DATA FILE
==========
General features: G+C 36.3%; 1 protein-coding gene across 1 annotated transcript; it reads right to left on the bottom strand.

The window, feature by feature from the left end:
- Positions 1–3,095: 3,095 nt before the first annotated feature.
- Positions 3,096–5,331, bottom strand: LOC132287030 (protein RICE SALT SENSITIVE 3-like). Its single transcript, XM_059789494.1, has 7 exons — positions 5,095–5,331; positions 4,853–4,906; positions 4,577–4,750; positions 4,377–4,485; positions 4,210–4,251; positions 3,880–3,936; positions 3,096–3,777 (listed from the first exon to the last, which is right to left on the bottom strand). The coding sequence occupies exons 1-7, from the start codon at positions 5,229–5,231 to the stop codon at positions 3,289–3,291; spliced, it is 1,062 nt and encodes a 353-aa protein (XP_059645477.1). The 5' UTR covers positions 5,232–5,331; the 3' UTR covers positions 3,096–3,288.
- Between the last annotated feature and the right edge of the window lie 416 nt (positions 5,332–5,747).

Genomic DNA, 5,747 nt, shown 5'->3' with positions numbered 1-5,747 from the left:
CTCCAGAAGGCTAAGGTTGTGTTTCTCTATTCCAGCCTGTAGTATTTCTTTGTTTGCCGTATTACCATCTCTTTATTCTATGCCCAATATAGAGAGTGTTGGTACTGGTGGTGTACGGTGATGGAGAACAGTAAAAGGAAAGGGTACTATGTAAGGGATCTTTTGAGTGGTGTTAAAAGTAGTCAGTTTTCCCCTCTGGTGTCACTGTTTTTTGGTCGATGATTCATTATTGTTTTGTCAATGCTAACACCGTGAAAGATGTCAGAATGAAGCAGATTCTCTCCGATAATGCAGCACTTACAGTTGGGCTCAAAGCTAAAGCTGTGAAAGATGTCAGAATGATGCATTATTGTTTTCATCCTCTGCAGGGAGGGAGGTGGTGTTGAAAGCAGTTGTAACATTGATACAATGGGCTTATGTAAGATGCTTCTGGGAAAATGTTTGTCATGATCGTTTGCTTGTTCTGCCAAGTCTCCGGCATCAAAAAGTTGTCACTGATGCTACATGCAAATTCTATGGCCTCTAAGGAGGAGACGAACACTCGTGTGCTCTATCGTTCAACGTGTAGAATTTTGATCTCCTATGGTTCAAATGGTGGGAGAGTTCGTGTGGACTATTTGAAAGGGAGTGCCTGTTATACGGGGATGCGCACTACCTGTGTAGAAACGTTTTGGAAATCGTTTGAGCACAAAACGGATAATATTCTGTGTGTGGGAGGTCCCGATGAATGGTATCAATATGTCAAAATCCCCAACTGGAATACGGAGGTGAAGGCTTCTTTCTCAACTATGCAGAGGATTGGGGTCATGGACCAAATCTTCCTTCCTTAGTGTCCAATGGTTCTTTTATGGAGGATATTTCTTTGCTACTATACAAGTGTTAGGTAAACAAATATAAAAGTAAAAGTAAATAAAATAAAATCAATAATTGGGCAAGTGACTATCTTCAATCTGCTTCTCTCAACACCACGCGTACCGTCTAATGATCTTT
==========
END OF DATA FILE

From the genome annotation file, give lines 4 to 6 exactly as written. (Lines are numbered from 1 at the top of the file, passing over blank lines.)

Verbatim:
- Positions 3,096–5,331, bottom strand: LOC132287030 (protein RICE SALT SENSITIVE 3-like). Its single transcript, XM_059789494.1, has 7 exons — positions 5,095–5,331; positions 4,853–4,906; positions 4,577–4,750; positions 4,377–4,485; positions 4,210–4,251; positions 3,880–3,936; positions 3,096–3,777 (listed from the first exon to the last, which is right to left on the bottom strand). The coding sequence occupies exons 1-7, from the start codon at positions 5,229–5,231 to the stop codon at positions 3,289–3,291; spliced, it is 1,062 nt and encodes a 353-aa protein (XP_059645477.1). The 5' UTR covers positions 5,232–5,331; the 3' UTR covers positions 3,096–3,288.
- Between the last annotated feature and the right edge of the window lie 416 nt (positions 5,332–5,747).

Genomic DNA, 5,747 nt, shown 5'->3' with positions numbered 1-5,747 from the left: